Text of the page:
On my end, it is true that I've done a lot of pride swallowing for the sake of our marriage. We moved to Seattle (rather than somewhere that I had a job opportunity waiting) in order for Angel to pursue the UW's Nurse Practitioner program, which she hadn't yet been admitted to, and I spent two years post-masters working in a warehouse because my job prospects were so limited here. And I've forced myself into a (potentially lifelong) more domesticated role than I ever really envisioned (or wanted) because it makes sense in our situation, and because it's stupid and misogynistic to think that the female in a relationship should take care of things at home when she has a much higher earning potential then the male. I feel like my 'sacrifices' though have really just been partial, bumbling and imperfect adjustments to a situation that Angel has set up to vastly improve our lives. I'm just sort of along for the ride, trying not to get in the way too much.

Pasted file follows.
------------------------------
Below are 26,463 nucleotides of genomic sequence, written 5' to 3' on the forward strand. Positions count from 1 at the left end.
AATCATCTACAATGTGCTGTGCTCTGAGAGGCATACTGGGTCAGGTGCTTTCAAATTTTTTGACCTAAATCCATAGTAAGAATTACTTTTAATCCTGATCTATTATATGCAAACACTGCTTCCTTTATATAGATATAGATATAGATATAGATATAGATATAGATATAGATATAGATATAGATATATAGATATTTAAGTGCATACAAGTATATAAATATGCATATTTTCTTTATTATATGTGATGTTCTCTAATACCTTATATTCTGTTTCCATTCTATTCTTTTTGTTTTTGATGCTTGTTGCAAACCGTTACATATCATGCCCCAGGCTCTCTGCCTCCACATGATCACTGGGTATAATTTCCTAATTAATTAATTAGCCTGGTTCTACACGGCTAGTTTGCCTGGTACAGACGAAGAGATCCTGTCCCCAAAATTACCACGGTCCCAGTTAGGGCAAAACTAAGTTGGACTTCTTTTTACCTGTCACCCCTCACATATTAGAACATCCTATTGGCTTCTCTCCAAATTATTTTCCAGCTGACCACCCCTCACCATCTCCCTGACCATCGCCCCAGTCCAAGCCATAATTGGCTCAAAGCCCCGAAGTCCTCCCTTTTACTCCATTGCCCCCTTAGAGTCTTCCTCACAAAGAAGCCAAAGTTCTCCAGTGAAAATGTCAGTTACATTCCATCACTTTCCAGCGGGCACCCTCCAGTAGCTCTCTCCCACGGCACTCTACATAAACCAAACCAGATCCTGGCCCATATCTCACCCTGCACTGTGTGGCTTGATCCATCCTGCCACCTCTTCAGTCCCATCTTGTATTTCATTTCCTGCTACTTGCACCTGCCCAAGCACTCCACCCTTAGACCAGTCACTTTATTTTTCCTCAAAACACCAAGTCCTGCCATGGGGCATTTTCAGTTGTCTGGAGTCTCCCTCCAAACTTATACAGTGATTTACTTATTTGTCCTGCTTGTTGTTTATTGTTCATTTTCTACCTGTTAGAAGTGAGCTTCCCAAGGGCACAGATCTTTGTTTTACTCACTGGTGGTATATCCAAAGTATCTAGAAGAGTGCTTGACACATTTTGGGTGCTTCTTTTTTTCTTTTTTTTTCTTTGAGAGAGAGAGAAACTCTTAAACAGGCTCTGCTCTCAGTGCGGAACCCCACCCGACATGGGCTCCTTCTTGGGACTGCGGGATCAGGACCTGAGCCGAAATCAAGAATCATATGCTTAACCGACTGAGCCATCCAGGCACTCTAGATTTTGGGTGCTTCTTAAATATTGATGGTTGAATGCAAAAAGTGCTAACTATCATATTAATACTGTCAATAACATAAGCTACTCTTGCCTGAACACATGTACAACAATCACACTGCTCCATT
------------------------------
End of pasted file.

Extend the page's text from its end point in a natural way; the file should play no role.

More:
And geez, 9 years of marriage, 13 years together total. 8 different countries. Multiple religious and career paths. Getting fat on BBQ in Kentucky to running Marathons in Rome. Angel cleaning pus out of wounds in Middletown Hospital to going to meetings at Washington's Attorney General's office. It's been a lot in our young lives, and I'm not sure what magic has made it work. I love my wife. I think she's hilarious, courageous, and admirable. I've seen her accomplish everything she's decided to, and I think she can do whatever she wants. As a friend has said, I think 'she's pretty much a superhero'. We've worked hard, and we've been lucky to have found each other, and we've been committed to making this thing work to our advantage and doing awesome things that will become good stories when we're old. It's been a great run, and I just feel lucky to have been a part of it.

I love you honey.

Love always,

Tim

Comments

Stephen said…
Congratulations, you two! You both make the world a better place individually ... and together you're even better. Happy anniversary!